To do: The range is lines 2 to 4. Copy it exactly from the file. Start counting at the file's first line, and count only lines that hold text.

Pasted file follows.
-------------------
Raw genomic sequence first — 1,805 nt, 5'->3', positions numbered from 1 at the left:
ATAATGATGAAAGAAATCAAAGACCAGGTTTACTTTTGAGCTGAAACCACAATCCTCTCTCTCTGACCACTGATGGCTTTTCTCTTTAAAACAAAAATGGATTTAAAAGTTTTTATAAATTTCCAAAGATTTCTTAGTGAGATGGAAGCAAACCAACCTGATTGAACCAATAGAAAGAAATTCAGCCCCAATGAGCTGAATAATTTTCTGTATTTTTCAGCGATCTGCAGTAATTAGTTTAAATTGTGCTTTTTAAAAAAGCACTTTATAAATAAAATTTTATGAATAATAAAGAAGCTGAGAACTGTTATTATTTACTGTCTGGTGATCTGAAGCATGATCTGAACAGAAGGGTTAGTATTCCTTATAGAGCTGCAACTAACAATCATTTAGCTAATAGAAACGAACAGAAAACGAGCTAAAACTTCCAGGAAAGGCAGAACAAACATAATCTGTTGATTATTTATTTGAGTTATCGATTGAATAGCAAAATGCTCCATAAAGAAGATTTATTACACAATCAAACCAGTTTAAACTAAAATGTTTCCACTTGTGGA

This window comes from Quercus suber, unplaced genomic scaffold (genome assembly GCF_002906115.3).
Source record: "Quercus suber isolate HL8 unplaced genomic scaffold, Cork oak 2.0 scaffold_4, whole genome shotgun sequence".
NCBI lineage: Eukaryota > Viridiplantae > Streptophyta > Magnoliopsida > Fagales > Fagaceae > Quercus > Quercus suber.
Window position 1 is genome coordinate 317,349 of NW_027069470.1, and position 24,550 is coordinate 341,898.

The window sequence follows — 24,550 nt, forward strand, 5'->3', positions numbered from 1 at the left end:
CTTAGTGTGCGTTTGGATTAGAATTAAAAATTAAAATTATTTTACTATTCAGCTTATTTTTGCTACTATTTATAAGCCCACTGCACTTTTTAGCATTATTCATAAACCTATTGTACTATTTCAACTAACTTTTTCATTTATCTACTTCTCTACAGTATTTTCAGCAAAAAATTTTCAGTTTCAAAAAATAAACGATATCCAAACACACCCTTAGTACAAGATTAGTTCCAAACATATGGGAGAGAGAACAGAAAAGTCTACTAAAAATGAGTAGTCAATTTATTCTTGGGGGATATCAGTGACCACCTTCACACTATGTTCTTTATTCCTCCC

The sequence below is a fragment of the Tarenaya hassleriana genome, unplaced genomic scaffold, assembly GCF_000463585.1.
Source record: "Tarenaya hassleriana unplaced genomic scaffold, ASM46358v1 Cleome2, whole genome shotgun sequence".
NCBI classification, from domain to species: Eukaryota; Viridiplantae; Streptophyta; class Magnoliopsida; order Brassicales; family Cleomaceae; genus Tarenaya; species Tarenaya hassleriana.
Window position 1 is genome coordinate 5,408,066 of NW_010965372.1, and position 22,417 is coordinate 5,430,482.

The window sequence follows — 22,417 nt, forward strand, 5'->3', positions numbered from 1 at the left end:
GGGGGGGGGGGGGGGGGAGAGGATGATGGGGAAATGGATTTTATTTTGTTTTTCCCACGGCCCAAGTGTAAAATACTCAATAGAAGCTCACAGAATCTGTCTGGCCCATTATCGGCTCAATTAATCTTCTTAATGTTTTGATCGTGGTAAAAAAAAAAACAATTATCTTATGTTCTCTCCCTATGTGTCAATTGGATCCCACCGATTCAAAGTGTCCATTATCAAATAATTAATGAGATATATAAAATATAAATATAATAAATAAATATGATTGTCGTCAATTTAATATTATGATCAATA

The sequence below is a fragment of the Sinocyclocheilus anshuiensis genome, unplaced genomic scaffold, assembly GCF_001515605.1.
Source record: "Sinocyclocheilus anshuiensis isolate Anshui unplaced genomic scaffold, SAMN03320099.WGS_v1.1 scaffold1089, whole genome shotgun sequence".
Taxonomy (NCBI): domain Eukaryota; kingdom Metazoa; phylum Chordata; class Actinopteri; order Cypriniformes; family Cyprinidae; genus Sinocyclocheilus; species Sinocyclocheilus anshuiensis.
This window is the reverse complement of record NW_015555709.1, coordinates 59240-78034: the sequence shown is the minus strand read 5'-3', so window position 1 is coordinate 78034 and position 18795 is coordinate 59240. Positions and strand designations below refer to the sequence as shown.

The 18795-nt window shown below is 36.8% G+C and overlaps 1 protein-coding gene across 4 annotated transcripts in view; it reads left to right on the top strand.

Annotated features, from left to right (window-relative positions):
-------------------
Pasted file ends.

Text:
ATAATGATGAAAGAAATCAAAGACCAGGTTTACTTTTGAGCTGAAACCACAATCCTCTCTCTCTGACCACTGATGGCTTTTCTCTTTAAAACAAAAATGGATTTAAAAGTTTTTATAAATTTCCAAAGATTTCTTAGTGAGATGGAAGCAAACCAACCTGATTGAACCAATAGAAAGAAATTCAGCCCCAATGAGCTGAATAATTTTCTGTATTTTTCAGCGATCTGCAGTAATTAGTTTAAATTGTGCTTTTTAAAAAAGCACTTTATAAATAAAATTTTATGAATAATAAAGAAGCTGAGAACTGTTATTATTTACTGTCTGGTGATCTGAAGCATGATCTGAACAGAAGGGTTAGTATTCCTTATAGAGCTGCAACTAACAATCATTTAGCTAATAGAAACGAACAGAAAACGAGCTAAAACTTCCAGGAAAGGCAGAACAAACATAATCTGTTGATTATTTATTTGAGTTATCGATTGAATAGCAAAATGCTCCATAAAGAAGATTTATTACACAATCAAACCAGTTTAAACTAAAATGTTTCCACTTGTGGA

This window comes from Quercus suber, unplaced genomic scaffold (genome assembly GCF_002906115.3).
Source record: "Quercus suber isolate HL8 unplaced genomic scaffold, Cork oak 2.0 scaffold_4, whole genome shotgun sequence".